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The study proves that Apple Watch saves lives



A major Apple-sponsored study revealed that Apple Watch can detect an irregular heartbeat. The 400,000 Apple Watch users are invited to participate in the study and the results are now displayed in New Orleans at a meeting of the American College of Cardiology. 2,000 participants, or .5% of wearing smartwatches, received a notification about an irregular pulse. 2,000 sent a patch for their Apple Watch with an electrocardiogram (ECG) sensor to assist in the detection of atrial fibrillation (AFib).

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AFib, an irregular heartbeat, can lead to strokes, blood clots, heart failure and other serious issues. AFib contributes 130,000 deaths a year in the U.S. The Apple Watch series series includes an ECG monitor outside the box, but the study ends before the new clock variant is released. Back to school, about 33% of the 2,000 study participants who were flagged with an irregular pulse said they had AFib, according to the ECG patch sent to them.

57% of Apple Watch's wearers in the study were seeking medical help when they received a warning about an irregular pulse. That number may surprise consumers because it means that 43% of Apple Watch's wear in the study ignored the warning. Said Dr. Mitesh Patel, an assistant professor of medicine at Perelman School of Medicine, while Apple Watch is good at detecting signs of heart disease warning, the watch needs to be included in something that will motivate users to act on these warnings. In other words, receiving a warning that does not comply with this may be fatal to the user.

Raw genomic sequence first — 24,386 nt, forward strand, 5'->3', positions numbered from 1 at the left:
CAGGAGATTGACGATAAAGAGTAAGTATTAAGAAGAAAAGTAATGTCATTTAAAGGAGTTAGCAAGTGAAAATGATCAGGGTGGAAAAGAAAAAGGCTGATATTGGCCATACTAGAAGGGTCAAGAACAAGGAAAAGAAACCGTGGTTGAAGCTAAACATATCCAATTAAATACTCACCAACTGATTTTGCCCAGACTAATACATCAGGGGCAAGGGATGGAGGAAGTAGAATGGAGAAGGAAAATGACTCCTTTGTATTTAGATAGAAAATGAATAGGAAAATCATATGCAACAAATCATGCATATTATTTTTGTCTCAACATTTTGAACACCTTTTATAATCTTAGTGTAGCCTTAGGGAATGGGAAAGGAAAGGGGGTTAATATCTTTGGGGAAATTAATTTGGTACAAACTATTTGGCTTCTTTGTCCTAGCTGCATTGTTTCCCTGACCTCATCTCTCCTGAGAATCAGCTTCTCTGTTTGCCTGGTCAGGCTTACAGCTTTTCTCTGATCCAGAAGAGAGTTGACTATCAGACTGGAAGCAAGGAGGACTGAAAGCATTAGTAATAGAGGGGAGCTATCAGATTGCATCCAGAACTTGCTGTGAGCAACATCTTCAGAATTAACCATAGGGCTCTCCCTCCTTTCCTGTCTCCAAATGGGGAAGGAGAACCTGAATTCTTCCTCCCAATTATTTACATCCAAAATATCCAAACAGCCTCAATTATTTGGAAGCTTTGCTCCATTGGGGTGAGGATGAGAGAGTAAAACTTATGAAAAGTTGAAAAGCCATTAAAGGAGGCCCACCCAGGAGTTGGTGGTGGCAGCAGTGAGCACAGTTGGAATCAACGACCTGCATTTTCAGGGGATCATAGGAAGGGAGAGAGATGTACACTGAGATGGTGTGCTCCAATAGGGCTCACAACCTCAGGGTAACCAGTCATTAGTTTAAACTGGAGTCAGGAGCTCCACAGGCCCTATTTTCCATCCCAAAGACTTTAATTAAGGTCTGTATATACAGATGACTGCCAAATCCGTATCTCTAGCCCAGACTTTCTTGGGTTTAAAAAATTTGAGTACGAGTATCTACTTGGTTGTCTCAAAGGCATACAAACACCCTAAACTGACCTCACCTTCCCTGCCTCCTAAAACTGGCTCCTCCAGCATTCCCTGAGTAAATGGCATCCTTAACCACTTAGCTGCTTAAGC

When an Apple Watch wearer in the study receives notice of an irregular heart beat, the notification will be asked by the participant to schedule a telemedicine appointment with one of the doctors associated with the study. learning. At that point, the ECG patch will be sent to the recipients of the notification, and used to record the rhythm of their heart for up to a week.

Only 57% of study participants who receive an irregular pulse notice seek medical help [1
9659007] Researchers behind the study say that Doctors have to be physically- be careful when using data from consumer devices when treating patients. On the other hand, a Boston cardiologist named Dr. Deepak Bhatt says that learning is very important because more people are wearing future wearables.

Apple plans to make a big push on healthcare, and Apple Watch is in line with this decision. While the 4-series model includes an ECG monitor with a heart rate monitor that all Apple Watch models have, the company works in a way for Apple Watch to display a reading of the user's blood glucose without a needle stick. This reading is used by diabetics to determine how much insulin they need to inject in order to bring their blood sugars to a normal level. Currently, diabetics need to draw blood and place a drop of them on a test strip inserted into a glucometer to get a reading. This test is done several times a day. If Apple succeeds in producing a non-invasive blood glucose test for Apple Watch, this will only help Apple stay on top of the smartwatch market.


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